Scientists critical of soil health testing often stress absolute differences between soil labs performing tests. But what about ranking? Rank-Order statistics focus not on the absolute numbers but on whether labs are similarly distinguishing one type from others, an essential aspect. Now, recent farmer comparisons of soil health tests sent to differing labs give strong evidence that this is key. Despite numerical differences, the health score ranking provided by differing labs are actually very similar. “If you look at any of these reports you are likely to draw similar conclusions” says Dr. Will Brinton of Woods End Labs. “But if you listen to the national uproar of scientists criticizing precision of soil health tests, you’d reach a different conclusion”.
This finding is supported by at least two recently reported soil test projects conducted by farmers, one reported by Successful Farmer’s Crop Editor Bill Spiegel (Kansas) and the other by Dr Dan Davidson, CCA in Nebraska.
Spiegel used a soil contractor to sample two 40-acre blocks on differently managed farms (conventional vs No-Till). Davidson took samples from 6 Nebraska farms with varying management of conventional, CRP, and permanent pasture. Both sent single-blind samples to four 4 labs for soil health.
Bill Spiegel’s two farms are on Harney Silt Loam – the Kansas State Soil, and all labs’ results- Cornell, Woods End, Ward and OSU – similarly rated one farm soil somewhat healthier than the other. A portable OSU test for oxidizable carbon reached the same conclusion for the same pair of samples. There were differences in the magnitude of separation, but overall the labs agreed on the trend. It wasn’t however what Spiegel expected (see article).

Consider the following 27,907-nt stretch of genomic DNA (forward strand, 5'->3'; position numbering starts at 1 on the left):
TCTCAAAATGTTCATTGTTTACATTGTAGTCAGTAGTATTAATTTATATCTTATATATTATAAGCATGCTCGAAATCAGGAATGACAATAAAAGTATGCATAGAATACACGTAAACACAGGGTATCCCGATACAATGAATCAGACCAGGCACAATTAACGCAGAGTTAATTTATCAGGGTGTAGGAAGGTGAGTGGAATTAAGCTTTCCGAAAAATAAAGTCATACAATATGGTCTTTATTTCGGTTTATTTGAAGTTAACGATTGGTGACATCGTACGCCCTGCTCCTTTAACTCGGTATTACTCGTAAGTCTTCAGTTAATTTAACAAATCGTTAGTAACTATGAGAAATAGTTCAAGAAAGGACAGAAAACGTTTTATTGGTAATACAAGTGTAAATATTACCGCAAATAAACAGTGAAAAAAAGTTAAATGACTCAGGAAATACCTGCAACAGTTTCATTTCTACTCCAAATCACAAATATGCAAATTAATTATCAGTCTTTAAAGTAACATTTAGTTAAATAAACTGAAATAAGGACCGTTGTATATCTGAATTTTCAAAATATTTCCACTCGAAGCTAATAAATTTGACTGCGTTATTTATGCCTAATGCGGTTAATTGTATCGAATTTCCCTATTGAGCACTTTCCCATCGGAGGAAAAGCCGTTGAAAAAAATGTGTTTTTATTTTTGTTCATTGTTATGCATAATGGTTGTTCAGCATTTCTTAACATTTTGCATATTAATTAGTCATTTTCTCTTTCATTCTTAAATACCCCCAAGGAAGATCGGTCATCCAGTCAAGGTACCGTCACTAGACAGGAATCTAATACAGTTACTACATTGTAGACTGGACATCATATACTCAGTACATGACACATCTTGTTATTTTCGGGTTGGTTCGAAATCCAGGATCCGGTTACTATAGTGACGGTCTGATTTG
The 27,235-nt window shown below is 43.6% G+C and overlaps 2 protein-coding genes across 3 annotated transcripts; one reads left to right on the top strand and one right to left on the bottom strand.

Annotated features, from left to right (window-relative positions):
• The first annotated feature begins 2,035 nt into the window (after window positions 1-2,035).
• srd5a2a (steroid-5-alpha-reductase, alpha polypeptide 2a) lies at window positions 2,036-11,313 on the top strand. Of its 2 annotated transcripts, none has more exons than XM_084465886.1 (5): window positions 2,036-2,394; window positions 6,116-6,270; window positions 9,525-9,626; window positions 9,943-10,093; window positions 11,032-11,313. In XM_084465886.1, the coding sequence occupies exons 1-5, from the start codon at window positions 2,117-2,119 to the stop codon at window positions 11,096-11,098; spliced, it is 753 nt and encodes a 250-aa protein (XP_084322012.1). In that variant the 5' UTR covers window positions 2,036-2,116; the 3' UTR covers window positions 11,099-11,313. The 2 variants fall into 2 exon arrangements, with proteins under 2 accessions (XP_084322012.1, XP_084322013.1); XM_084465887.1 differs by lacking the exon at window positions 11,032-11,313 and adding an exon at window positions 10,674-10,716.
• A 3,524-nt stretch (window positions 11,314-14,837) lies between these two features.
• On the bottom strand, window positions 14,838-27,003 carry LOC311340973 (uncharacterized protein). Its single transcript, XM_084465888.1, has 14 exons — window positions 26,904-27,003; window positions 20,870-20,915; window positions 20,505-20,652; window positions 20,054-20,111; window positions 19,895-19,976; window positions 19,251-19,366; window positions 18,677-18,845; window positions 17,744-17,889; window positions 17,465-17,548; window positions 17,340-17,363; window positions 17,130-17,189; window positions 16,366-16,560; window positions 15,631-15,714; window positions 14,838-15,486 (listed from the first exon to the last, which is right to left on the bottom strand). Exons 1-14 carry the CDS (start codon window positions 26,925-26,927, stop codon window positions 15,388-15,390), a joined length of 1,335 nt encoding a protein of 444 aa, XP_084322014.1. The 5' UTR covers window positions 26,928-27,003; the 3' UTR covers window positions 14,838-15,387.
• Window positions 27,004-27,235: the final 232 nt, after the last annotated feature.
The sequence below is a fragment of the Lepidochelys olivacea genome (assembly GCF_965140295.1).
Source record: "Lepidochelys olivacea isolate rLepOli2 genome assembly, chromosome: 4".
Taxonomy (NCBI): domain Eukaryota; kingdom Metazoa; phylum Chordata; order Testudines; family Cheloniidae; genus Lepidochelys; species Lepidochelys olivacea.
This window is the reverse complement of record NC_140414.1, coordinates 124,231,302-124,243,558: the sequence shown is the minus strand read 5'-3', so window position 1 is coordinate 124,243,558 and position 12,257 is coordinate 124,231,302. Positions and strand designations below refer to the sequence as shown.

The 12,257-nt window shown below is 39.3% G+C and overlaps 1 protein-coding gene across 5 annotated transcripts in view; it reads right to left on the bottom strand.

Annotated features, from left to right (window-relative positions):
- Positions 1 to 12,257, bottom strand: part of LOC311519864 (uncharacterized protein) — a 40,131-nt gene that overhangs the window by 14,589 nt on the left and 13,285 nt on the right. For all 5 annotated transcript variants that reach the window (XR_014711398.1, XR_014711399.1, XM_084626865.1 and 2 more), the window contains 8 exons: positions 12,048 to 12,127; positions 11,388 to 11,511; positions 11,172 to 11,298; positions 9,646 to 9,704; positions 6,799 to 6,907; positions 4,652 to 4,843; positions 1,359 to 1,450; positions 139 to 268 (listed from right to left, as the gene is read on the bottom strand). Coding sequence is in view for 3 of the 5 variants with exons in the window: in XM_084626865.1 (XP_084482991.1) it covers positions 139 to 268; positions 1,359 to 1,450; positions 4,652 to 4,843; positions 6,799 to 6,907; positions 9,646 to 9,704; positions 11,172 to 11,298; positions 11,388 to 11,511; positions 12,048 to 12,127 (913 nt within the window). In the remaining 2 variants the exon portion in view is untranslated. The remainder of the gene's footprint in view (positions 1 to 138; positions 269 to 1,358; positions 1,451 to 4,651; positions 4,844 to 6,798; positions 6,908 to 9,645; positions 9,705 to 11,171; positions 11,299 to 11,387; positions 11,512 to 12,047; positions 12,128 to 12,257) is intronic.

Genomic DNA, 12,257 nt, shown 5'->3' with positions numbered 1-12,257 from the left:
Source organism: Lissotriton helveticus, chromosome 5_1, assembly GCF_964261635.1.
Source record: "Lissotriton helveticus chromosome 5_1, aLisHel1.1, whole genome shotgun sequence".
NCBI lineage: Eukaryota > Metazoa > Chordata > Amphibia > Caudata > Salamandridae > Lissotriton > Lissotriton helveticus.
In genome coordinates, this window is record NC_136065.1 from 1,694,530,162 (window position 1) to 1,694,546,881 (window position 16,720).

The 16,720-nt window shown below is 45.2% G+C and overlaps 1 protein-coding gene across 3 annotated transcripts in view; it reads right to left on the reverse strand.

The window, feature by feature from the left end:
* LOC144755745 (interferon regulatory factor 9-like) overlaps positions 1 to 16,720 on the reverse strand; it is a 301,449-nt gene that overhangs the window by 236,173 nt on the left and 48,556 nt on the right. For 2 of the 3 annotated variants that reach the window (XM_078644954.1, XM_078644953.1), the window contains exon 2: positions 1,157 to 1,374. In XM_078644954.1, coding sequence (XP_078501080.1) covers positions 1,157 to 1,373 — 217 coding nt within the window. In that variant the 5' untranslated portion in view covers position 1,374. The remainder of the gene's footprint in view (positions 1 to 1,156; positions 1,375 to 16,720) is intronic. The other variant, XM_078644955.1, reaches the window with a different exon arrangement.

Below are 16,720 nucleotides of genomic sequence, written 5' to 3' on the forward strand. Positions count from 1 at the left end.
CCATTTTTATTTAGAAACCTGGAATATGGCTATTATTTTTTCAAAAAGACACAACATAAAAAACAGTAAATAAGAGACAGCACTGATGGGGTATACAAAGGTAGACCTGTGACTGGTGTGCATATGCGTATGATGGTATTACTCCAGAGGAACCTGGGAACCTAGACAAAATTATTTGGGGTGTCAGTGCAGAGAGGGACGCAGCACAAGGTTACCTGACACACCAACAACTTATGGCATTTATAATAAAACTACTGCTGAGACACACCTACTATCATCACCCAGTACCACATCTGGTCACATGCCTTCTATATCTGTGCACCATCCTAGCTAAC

Davidson reported his findings at the recent Northern Prairies Alliance Meeting in Minot SD. Dan compared the 6 farm soils at Ward, Woods End, Midwest and Cornell. The results were the same: the labs closely agreed on the best and worst soils and rank-ordering showed scoring of farms was highly equivalent.
Dan drilled down into test minutiae and found more interesting agreements. For example, Solvita soil health scores correlated closely with Ward labs PLFA test method, a complex test which estimates microbial biomass. An unusually close correlation was found when comparing Cornell’s overall soil quality ranking to the Woods End Fertility Score (r² 98%). Woods End original soil health test was offered for organic farmers in 1987 by combining the physical, chemical, and biological methods in one report. The newer fertility scoring combines 5 health factors and 4 nutrient factors.
Farmer-based studies are not what researchers consider validated data, but it’s how comparisons are commonly run, and these farmers footed the bills. The results underscore curiosity over what all the debate is about for soil health tests. If independent soil labs are reaching similar conclusions using differing tests, “that’s good” says Brinton: “it means we are observing the same population.” In a statistical trial recently reported at a CCA event by University of Connecticut concerning routine P, K, Ca, Mg, and OM tests compared to Solvita health tests, the latter were found to have less variability under the same sampling regimens.